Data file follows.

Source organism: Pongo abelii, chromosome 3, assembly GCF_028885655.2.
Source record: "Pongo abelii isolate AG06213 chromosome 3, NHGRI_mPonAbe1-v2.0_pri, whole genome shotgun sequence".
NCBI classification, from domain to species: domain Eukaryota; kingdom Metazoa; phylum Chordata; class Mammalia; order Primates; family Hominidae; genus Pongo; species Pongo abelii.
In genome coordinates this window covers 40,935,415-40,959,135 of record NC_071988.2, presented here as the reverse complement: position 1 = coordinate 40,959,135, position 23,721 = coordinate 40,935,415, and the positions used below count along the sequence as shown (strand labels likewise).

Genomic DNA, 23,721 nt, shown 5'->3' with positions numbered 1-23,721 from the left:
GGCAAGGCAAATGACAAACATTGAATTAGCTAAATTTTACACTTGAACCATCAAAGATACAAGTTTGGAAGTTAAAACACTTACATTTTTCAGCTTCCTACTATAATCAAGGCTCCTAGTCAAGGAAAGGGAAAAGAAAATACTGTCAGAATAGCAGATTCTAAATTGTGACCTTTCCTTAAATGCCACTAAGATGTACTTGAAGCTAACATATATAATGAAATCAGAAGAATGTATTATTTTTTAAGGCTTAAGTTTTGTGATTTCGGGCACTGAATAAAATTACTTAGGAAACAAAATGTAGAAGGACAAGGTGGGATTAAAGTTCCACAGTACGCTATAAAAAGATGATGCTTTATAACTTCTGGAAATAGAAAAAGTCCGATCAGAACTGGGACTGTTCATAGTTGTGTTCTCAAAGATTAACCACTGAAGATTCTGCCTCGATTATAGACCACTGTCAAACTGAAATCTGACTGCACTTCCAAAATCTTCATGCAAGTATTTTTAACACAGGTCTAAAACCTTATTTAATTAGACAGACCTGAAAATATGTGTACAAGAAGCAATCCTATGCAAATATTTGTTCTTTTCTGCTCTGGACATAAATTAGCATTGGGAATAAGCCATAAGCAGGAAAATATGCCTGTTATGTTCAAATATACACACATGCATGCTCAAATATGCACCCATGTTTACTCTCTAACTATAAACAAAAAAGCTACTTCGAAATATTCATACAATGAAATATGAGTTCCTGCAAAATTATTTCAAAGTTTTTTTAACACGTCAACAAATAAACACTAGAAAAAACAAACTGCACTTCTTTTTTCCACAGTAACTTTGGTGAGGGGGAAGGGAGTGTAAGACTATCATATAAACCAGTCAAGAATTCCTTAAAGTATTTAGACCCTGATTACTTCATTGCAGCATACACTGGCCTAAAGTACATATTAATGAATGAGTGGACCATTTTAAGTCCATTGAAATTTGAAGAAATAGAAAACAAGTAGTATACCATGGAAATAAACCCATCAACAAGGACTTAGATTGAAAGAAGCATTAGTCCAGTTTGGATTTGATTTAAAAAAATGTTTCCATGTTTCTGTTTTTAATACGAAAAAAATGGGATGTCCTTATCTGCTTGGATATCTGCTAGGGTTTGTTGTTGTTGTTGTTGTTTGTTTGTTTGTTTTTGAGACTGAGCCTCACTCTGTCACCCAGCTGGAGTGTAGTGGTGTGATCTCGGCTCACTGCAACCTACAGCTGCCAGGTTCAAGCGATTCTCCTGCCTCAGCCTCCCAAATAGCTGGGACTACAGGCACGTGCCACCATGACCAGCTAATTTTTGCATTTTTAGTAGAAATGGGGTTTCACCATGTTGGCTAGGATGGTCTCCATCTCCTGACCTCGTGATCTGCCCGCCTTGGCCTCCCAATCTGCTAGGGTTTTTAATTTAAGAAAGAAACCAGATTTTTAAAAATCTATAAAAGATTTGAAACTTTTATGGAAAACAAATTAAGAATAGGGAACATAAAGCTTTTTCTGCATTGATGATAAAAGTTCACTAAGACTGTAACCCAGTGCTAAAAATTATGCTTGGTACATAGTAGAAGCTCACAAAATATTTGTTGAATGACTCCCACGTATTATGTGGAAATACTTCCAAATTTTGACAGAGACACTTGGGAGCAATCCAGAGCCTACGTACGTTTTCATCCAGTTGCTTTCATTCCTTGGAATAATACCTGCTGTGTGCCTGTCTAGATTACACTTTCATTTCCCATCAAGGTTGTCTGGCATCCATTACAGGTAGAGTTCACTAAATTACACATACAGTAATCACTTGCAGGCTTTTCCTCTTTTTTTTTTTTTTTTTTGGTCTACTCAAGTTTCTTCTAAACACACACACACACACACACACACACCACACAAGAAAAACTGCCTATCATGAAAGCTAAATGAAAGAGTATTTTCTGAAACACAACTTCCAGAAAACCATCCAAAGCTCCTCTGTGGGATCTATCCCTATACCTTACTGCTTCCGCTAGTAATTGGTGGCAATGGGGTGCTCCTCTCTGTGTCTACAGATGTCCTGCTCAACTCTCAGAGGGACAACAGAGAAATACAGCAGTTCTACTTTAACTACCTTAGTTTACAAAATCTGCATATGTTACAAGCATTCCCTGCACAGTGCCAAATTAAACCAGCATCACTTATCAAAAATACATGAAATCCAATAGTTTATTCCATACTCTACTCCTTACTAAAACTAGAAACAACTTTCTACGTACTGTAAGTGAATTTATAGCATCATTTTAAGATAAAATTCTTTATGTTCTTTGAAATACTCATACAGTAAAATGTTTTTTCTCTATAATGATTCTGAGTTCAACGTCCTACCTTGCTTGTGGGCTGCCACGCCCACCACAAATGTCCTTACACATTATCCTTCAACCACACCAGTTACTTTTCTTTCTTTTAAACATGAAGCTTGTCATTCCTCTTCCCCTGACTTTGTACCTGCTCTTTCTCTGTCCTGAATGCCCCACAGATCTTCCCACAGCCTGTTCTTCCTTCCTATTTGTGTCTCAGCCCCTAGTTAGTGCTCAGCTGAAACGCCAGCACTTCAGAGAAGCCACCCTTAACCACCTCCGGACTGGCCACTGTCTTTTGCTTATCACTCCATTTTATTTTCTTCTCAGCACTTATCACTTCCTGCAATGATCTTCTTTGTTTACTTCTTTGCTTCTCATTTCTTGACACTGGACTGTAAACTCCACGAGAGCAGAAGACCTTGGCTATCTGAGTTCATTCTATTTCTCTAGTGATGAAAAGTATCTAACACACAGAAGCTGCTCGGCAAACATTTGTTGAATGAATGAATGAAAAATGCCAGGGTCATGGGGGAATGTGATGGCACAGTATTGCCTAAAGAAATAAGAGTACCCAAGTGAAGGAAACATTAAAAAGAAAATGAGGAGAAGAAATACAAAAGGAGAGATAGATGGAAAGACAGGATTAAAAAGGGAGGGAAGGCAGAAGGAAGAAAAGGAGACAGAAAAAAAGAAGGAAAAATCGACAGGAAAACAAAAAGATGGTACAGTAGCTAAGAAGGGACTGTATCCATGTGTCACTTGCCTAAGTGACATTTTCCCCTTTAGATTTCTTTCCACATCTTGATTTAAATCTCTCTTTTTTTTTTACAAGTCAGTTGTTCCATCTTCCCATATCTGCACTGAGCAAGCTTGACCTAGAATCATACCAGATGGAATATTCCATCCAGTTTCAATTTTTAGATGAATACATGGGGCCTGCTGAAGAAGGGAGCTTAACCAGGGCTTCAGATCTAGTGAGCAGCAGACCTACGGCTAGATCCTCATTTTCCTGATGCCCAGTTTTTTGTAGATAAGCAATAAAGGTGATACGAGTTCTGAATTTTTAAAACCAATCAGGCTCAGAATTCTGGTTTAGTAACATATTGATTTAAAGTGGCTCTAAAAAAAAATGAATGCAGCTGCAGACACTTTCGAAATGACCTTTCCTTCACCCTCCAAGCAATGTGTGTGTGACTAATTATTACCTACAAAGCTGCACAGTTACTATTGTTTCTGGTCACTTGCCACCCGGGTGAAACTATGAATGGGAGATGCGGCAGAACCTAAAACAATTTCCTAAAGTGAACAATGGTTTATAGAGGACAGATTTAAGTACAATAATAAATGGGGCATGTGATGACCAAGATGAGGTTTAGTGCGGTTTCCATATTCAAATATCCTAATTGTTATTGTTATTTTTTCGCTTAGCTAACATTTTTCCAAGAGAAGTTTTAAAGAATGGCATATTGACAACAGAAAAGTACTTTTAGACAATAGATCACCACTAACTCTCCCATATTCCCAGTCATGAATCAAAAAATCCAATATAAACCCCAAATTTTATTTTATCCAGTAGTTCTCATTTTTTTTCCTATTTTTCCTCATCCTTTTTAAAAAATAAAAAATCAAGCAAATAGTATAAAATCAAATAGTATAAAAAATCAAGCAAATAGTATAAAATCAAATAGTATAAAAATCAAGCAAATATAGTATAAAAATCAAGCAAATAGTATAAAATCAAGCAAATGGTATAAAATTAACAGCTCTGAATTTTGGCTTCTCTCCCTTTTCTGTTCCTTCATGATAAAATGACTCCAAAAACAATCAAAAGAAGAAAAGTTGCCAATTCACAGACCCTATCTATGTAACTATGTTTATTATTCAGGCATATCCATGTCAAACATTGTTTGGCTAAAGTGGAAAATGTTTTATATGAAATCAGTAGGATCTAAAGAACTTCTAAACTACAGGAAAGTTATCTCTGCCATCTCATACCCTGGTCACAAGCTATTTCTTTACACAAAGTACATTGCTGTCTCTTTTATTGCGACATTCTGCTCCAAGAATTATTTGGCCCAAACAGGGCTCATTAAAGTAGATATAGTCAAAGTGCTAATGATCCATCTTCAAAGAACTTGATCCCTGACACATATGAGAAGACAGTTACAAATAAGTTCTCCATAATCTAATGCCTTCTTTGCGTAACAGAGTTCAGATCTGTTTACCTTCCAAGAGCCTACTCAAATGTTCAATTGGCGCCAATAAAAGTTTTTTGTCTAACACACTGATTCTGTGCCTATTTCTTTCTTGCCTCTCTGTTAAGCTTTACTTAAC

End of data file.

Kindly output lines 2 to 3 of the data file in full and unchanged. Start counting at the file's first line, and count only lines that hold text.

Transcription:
Source record: "Pongo abelii isolate AG06213 chromosome 3, NHGRI_mPonAbe1-v2.0_pri, whole genome shotgun sequence".
NCBI classification, from domain to species: domain Eukaryota; kingdom Metazoa; phylum Chordata; class Mammalia; order Primates; family Hominidae; genus Pongo; species Pongo abelii.